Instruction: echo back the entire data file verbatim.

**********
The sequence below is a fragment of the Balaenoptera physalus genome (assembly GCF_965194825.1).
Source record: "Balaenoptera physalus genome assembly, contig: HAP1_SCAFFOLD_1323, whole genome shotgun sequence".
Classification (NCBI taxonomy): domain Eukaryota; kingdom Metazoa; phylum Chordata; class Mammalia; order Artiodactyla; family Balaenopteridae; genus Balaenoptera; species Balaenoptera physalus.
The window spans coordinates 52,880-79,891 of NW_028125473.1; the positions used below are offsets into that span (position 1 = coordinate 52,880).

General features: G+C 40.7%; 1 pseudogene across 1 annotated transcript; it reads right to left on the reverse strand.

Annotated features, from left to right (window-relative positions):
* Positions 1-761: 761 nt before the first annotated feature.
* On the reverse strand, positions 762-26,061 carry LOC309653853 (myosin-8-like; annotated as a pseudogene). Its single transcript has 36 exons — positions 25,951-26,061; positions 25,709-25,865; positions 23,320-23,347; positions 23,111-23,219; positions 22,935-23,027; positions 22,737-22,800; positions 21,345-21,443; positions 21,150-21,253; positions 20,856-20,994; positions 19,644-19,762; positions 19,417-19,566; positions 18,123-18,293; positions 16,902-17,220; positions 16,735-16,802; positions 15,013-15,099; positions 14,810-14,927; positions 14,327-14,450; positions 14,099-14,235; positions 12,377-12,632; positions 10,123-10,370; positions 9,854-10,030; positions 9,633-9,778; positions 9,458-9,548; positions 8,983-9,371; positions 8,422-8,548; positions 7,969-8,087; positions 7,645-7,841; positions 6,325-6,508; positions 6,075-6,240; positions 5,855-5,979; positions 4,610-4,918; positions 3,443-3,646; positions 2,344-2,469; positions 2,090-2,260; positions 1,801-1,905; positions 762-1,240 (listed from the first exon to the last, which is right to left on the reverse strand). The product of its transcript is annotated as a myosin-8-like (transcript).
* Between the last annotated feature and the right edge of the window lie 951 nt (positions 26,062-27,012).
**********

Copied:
The sequence below is a fragment of the Balaenoptera physalus genome (assembly GCF_965194825.1).
Source record: "Balaenoptera physalus genome assembly, contig: HAP1_SCAFFOLD_1323, whole genome shotgun sequence".
Classification (NCBI taxonomy): domain Eukaryota; kingdom Metazoa; phylum Chordata; class Mammalia; order Artiodactyla; family Balaenopteridae; genus Balaenoptera; species Balaenoptera physalus.
The window spans coordinates 52,880-79,891 of NW_028125473.1; the positions used below are offsets into that span (position 1 = coordinate 52,880).

General features: G+C 40.7%; 1 pseudogene across 1 annotated transcript; it reads right to left on the reverse strand.

Annotated features, from left to right (window-relative positions):
* Positions 1-761: 761 nt before the first annotated feature.
* On the reverse strand, positions 762-26,061 carry LOC309653853 (myosin-8-like; annotated as a pseudogene). Its single transcript has 36 exons — positions 25,951-26,061; positions 25,709-25,865; positions 23,320-23,347; positions 23,111-23,219; positions 22,935-23,027; positions 22,737-22,800; positions 21,345-21,443; positions 21,150-21,253; positions 20,856-20,994; positions 19,644-19,762; positions 19,417-19,566; positions 18,123-18,293; positions 16,902-17,220; positions 16,735-16,802; positions 15,013-15,099; positions 14,810-14,927; positions 14,327-14,450; positions 14,099-14,235; positions 12,377-12,632; positions 10,123-10,370; positions 9,854-10,030; positions 9,633-9,778; positions 9,458-9,548; positions 8,983-9,371; positions 8,422-8,548; positions 7,969-8,087; positions 7,645-7,841; positions 6,325-6,508; positions 6,075-6,240; positions 5,855-5,979; positions 4,610-4,918; positions 3,443-3,646; positions 2,344-2,469; positions 2,090-2,260; positions 1,801-1,905; positions 762-1,240 (listed from the first exon to the last, which is right to left on the reverse strand). The product of its transcript is annotated as a myosin-8-like (transcript).
* Between the last annotated feature and the right edge of the window lie 951 nt (positions 26,062-27,012).